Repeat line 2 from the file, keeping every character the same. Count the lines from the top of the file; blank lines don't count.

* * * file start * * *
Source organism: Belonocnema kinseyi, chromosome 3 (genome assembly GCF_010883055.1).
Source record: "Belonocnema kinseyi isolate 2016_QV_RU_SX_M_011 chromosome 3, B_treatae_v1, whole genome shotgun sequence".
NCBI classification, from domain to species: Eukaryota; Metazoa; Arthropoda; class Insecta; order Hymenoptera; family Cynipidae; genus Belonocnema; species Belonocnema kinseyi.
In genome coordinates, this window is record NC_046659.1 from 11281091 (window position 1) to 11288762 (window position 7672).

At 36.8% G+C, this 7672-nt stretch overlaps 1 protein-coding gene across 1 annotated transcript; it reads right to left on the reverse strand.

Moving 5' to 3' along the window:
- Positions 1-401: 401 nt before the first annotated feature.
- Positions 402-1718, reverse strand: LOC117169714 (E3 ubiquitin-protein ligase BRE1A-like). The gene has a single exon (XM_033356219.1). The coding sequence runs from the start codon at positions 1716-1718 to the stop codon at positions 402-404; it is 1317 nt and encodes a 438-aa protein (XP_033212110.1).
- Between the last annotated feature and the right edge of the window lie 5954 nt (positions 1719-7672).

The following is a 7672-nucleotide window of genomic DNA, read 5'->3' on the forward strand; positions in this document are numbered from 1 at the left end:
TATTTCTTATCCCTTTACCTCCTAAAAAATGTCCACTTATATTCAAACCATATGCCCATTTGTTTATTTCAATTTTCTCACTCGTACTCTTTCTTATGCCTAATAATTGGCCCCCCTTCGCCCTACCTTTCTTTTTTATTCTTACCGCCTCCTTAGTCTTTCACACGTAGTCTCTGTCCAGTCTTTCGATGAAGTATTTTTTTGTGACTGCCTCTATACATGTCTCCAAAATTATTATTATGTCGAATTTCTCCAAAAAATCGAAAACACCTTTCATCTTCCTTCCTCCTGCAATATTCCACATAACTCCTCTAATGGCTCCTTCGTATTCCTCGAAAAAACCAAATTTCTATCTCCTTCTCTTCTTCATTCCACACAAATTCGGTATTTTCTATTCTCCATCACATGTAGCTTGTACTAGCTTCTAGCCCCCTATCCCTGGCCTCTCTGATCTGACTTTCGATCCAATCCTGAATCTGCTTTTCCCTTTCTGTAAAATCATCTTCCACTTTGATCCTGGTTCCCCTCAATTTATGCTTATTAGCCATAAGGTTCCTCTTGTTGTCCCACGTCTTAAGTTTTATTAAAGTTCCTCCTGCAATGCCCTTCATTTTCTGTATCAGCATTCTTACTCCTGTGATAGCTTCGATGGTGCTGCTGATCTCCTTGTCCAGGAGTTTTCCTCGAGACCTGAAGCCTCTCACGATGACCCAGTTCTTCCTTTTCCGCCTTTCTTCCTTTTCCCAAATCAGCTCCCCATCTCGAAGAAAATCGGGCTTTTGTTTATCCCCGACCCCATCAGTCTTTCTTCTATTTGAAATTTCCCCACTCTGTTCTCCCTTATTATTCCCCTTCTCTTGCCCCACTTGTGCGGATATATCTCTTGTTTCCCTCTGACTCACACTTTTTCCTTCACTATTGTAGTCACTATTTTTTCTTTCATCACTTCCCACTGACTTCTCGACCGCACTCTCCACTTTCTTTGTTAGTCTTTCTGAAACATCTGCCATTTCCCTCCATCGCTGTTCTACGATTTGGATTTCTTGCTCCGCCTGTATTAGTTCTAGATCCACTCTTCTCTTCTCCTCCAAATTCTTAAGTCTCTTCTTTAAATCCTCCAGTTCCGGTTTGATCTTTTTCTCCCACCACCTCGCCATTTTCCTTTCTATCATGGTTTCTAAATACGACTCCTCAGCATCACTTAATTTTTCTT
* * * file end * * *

Source record: "Belonocnema kinseyi isolate 2016_QV_RU_SX_M_011 chromosome 3, B_treatae_v1, whole genome shotgun sequence".